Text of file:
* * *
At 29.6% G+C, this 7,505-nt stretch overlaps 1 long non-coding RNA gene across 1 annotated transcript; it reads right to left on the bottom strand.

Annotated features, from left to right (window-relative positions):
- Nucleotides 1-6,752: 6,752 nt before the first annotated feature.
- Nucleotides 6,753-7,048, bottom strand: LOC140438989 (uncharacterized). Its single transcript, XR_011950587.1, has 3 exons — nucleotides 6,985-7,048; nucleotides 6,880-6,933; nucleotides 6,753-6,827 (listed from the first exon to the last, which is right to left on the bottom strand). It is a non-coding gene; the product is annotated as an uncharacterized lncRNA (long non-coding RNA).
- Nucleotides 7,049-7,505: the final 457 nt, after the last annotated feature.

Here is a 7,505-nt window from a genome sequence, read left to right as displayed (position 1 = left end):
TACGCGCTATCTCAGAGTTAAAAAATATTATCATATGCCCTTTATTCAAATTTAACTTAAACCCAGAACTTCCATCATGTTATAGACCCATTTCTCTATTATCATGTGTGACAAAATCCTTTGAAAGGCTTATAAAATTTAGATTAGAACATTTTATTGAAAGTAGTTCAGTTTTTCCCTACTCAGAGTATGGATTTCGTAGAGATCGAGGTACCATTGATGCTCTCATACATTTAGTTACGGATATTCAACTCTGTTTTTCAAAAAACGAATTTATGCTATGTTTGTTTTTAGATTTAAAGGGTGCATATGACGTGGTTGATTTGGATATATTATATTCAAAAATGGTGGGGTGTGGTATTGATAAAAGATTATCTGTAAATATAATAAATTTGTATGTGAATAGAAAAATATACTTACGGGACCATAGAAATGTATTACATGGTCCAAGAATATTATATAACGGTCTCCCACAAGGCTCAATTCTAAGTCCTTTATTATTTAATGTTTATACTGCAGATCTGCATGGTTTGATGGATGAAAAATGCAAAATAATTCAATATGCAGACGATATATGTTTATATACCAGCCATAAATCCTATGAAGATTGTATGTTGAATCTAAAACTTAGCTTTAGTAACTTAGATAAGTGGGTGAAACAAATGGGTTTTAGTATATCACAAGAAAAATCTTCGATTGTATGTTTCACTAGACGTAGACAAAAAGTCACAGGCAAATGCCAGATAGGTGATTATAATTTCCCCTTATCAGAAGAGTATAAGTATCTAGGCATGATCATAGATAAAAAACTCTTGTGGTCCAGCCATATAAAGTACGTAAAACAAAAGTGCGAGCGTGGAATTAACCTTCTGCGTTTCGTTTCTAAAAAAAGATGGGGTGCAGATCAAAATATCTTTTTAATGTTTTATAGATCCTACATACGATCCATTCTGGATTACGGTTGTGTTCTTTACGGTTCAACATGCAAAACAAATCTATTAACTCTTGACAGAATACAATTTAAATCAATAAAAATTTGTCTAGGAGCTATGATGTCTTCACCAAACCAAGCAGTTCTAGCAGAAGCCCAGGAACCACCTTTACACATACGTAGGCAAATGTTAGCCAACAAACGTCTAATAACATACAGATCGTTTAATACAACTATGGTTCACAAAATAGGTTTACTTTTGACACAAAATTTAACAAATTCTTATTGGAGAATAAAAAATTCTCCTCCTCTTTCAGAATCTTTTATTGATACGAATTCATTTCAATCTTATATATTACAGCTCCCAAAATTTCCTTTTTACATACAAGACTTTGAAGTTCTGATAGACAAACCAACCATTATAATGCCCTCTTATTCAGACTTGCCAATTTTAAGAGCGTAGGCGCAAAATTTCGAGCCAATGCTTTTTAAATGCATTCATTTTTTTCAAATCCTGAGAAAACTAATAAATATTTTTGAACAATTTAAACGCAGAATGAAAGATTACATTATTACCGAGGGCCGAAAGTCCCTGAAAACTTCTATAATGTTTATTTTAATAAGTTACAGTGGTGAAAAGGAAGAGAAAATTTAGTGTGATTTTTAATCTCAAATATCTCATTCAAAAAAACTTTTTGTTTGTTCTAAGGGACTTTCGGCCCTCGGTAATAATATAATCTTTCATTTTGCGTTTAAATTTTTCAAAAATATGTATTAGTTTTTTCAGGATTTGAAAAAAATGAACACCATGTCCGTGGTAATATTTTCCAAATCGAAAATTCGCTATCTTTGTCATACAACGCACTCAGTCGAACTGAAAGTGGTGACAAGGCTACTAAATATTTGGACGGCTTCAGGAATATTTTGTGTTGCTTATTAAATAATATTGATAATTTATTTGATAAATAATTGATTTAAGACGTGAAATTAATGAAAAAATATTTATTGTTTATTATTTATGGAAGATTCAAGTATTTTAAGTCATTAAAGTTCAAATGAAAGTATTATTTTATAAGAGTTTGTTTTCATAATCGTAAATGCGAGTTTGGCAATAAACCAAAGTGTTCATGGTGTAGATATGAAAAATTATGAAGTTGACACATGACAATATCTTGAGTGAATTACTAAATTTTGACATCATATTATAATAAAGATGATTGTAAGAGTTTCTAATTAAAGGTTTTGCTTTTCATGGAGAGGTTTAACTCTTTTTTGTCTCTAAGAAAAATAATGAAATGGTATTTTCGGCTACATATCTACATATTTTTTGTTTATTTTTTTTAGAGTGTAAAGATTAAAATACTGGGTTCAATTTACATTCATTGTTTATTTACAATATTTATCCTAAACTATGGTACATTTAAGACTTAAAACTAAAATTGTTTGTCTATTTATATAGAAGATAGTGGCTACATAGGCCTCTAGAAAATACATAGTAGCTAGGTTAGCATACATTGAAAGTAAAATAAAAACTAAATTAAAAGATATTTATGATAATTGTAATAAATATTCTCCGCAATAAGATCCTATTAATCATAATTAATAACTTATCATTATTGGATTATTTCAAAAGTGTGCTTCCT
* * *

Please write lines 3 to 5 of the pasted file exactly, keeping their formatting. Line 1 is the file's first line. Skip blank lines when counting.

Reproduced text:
- Nucleotides 1-6,752: 6,752 nt before the first annotated feature.
- Nucleotides 6,753-7,048, bottom strand: LOC140438989 (uncharacterized). Its single transcript, XR_011950587.1, has 3 exons — nucleotides 6,985-7,048; nucleotides 6,880-6,933; nucleotides 6,753-6,827 (listed from the first exon to the last, which is right to left on the bottom strand). It is a non-coding gene; the product is annotated as an uncharacterized lncRNA (long non-coding RNA).
- Nucleotides 7,049-7,505: the final 457 nt, after the last annotated feature.